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Mobile Countries

ITALY | Friday, 9 August 2013 | Views [243]

I have spent the last two weeks in two separate "countries" which you won't find in th Atlas. The first was called "Armonia", which means Harmony. It is only small - about 2000 people, and it has five official languages - Italian, English, German, Spanish and French. There are two main classes of people - "workers" and "holiday-makers" - the workers range from a "Captain" who is the supreme commnander - to "Cleaners", who work hard but are poorly paid. The job of all the workers is to make the "Holiday-makers' happy. Yes, of course, "Armonia" is a Cruise ship. But for the week of the cruise, it is its own little world.

The fifteen hour journey by train from Prague to Venice is best not dwelt on. But, sailing out of Venice was magnificent. We all stood on deck and watched as we sailed past St Mark's Square, and the other canals and bridges. How beautiful. In the next week out little world docked in Ancona (Italy), Dubrovnik (Croatia), Kotor (Monenegro), and Corfu, Cephalonia and Gwythion (Sparta) in Greece. The scenery was spectacular - Dubrovnik and Kotor both have beautiful walled cities to explore, - and the Greek scenery was - well, as Greek scenery is - magnificent beaches, clear water, set off by rugged rugged mountains. My dinner companions were a mixture of Australian and English couples and Noah - the cutest 4 year old you'd ever see.

The second "country" - another Cruise ship, was call "Orchestra". It was much larger and a different crowd altogether. The official language here was Italian, and that suited the majority of the "holiday-makers". The age demographic was considerably younger and they were there for the partying! Both onboard and at the ports of Palma, in  Mallorca, and Ibiza. In Palma I went to a show called Son Amor, which featured spectacular Flamenco Dancing, and, as a finale, a Dancing Horse. Very much a highlight of the trip. We visited Rome, Palermo (Sicily), and Villefranche (France), in addition to the two Spanich islands. To continue the horse theme, I was intrigued at Palermo to see the horse drawn carriages (waiting in ambush for the tourists coming off the ship) because all the horses were wearing head decorations. This included hats (with earholes cut out), triangular ear covers and sometimes coloured wigs. I was torn between thinking that they all looked cute, and thinking it was a bit demeaning to the horses. But the horses didn't seem to mind - and they were beautiful and obviously cared for.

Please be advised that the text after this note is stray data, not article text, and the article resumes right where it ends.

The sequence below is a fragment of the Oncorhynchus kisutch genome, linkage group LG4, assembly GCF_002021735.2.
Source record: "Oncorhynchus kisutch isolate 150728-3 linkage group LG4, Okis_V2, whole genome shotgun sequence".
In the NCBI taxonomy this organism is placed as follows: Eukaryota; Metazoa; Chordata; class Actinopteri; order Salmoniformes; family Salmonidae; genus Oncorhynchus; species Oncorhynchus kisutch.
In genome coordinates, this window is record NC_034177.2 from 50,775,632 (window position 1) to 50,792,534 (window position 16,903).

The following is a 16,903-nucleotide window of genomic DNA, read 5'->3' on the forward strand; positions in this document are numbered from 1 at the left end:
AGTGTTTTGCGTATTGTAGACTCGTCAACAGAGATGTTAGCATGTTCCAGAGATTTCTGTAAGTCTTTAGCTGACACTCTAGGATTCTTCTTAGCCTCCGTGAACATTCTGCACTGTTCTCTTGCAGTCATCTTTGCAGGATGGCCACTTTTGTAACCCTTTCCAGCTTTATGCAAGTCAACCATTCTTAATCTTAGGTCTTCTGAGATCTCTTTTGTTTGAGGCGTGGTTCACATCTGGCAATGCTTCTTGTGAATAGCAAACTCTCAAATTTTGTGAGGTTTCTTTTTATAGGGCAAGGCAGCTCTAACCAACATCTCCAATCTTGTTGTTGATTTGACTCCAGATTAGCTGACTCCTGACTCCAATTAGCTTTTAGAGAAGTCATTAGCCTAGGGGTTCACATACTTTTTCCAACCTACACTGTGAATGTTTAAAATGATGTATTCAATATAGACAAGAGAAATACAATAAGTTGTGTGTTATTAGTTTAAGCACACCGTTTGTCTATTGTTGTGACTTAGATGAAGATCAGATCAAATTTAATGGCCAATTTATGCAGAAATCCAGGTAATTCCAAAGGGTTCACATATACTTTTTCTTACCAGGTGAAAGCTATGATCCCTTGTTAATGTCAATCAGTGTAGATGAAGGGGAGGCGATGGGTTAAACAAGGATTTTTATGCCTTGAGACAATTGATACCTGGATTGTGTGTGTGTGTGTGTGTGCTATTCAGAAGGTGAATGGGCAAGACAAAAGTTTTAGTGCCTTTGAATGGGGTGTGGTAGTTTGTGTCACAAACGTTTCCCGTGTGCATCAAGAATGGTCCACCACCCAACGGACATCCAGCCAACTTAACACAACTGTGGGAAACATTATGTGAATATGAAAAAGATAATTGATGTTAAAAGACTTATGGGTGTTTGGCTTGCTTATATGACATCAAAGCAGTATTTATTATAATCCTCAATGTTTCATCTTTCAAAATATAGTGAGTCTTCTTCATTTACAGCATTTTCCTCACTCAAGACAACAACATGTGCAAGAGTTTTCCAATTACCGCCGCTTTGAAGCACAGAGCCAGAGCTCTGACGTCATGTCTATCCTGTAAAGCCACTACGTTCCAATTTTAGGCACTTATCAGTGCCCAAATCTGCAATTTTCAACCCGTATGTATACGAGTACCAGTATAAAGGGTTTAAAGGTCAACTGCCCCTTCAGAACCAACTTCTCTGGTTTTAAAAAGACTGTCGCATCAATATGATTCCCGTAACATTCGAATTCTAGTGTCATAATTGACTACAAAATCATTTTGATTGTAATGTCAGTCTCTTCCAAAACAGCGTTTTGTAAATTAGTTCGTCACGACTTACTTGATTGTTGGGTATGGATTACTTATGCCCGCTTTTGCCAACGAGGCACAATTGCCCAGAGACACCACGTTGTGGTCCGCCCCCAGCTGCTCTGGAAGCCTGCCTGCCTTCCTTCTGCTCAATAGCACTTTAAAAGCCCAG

This ship was much more chaotic - or maybe right-brained and creative. Still, creative aside, it would be logical in the Buffet to put the bowls with the cereals for breakfast, rather than having the bowls with the bacon and eggs, and the bread 'n butter plates with the cereal. Just saying... No, I won't get started on that!   It was noisier, and busier than the first ship, and I've never felt so Anglo-Saxon! And, to be honest - by this time I was missing all the family. So on to the final adventure.

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